Four presidents have been assassinated. Just after World War I, a handful of letter bombs threw the country into panic even though only two people died. “Red scares” persisted through the Cold War. In each case, these fears were greatly exaggerated. Indeed, revoking legitimate visas to put Muslims on ‘no-fly’ lists banning entry to the US is a symptom of this fear. What can be learned? First, as crime and violent crime will never be fully eliminated, jihadist attacks remain possible. Second, while a catastrophic terror attack can never be discounted, the likelihood of Americans being killed by jihadists, home grown or otherwise, is exceedingly small and far less than being harmed by some gun or automobile incident. Third, politicians will play the fear card in most cases not understanding that the damage being done far outweighs the actual danger.

By demonstrating fear, Islamist terrorists are empowered. While that may have no actual effect on the likelihood of attacks, in propaganda and psychological campaigns, al Qaeda and Islamic State (IS) are both winning and will continue to exploit these fears. Both Pogo and Roosevelt were correct. Americans must understand that while danger exists, exaggerating that danger makes our enemies stronger and amplifies their perverted, siren-like call for attracting more recruits. Tragically, fear has become a greater menace than the actual threat of terrorism.

Harlan Ullman is chairman of the Killowen Group that advises leaders of government and business and senior advisor at Washington DC’s Atlantic Council. His latest book, due out this fall, is A Handful of Bullets: How the Murder of an Archduke a Century Ago Still Menaces Peace Today


Price and prejudice

Mustafa Qureshi

December 31, 2015

Having come into prominence as a builder of major Manhattan real estate projects, Donald Trump wishes to be part of the real world give-and-take of politics at a level where large sums of money and power are at stake. According to the presidential candidate himself, he only wishes to make the US great again, which, unless the word great has undergone semantic pejoration and is now synonymous to bigotry and racial discrimination, is the polar opposite of what he is actually doing.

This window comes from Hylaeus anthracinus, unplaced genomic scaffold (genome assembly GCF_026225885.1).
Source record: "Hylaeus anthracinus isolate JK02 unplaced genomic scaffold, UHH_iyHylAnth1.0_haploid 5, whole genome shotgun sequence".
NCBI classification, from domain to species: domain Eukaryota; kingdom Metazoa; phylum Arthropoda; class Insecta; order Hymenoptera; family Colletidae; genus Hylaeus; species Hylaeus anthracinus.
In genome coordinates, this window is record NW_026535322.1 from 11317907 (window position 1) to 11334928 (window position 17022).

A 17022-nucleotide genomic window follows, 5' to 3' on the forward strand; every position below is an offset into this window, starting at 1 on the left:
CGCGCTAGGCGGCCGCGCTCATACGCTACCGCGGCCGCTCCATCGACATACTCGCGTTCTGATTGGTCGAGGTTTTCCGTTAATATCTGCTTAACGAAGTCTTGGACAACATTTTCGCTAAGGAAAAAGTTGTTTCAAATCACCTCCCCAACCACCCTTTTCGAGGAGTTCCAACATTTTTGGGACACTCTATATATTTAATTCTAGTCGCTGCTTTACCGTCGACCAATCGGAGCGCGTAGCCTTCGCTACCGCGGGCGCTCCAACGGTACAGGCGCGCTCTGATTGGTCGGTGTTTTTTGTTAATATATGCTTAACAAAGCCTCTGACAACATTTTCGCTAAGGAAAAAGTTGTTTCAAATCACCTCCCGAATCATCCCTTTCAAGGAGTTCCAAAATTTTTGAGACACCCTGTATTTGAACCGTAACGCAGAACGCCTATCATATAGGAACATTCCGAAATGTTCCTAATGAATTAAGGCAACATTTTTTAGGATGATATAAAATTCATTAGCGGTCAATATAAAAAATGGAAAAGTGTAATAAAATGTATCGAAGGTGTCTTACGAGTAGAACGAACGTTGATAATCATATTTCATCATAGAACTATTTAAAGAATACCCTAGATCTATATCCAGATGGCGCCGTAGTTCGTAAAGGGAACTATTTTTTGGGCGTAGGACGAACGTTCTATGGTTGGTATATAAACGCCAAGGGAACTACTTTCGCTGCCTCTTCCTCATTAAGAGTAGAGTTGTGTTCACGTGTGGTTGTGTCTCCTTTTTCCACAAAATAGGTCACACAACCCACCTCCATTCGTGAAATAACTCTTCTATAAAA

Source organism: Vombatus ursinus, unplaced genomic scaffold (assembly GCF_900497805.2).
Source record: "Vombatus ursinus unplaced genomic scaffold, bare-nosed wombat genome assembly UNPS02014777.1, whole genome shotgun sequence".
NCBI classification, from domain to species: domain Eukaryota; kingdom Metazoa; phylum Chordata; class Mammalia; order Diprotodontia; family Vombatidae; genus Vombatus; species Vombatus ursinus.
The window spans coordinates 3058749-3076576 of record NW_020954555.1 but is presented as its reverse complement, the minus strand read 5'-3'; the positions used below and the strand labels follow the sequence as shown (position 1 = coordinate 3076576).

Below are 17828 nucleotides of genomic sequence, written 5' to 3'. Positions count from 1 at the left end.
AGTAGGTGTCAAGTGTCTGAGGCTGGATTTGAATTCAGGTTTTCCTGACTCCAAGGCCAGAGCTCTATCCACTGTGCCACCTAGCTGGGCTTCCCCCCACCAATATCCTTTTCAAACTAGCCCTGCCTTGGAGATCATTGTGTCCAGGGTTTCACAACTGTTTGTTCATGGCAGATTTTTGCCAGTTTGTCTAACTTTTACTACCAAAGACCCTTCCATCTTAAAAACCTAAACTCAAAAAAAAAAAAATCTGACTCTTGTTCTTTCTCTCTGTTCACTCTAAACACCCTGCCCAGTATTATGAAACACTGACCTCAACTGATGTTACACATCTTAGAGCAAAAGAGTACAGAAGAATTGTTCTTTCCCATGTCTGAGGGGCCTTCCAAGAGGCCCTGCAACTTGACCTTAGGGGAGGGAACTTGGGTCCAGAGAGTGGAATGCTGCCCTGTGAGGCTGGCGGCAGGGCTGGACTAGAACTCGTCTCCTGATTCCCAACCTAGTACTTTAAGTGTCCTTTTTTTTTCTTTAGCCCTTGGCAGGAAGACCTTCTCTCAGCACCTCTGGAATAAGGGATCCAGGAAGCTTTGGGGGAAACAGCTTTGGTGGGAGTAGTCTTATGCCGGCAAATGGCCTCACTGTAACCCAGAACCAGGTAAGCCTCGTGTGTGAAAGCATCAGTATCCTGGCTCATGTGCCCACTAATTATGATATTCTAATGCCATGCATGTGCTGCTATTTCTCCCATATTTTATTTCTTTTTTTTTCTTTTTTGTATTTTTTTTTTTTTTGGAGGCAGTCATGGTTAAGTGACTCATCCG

Donald Trump’s political interests are in a direct relationship with his personal motives as a business tycoon. His father, Fred Trump, too was a major New York City based real estate developer with deep ties to elected officials. Continuing from where his father left, Donald Trump began establishing personal ties with politicians as he sought tax breaks on midtown high-rise projects and battled unions, contractors, public agencies, social and environmental pressure groups, and property owners who refused to sell their land to him. Trump was preparing his latest run for president long before most people imagine.

Trump has previously floated the idea of running for president thrice — 1988, 2004 and 2012 — and for governor of New York in 2006 and 2014, but did not enter those races. According to a news poll conducted by The New York Times in November 1999, 70 percent of Americans had an unfavourable opinion of Trump.

Flash forward to 2015. Donald Trump is indeed running for president of the US and is the Republican presidential front-runner. Since midsummer of this year, Trump has polled at or near the top of most opinion polls for the GOP nomination. The ugly truth behind the unprecedented success of Donald Trump is his ability to successfully manipulate the inequality and insecurity of the American population.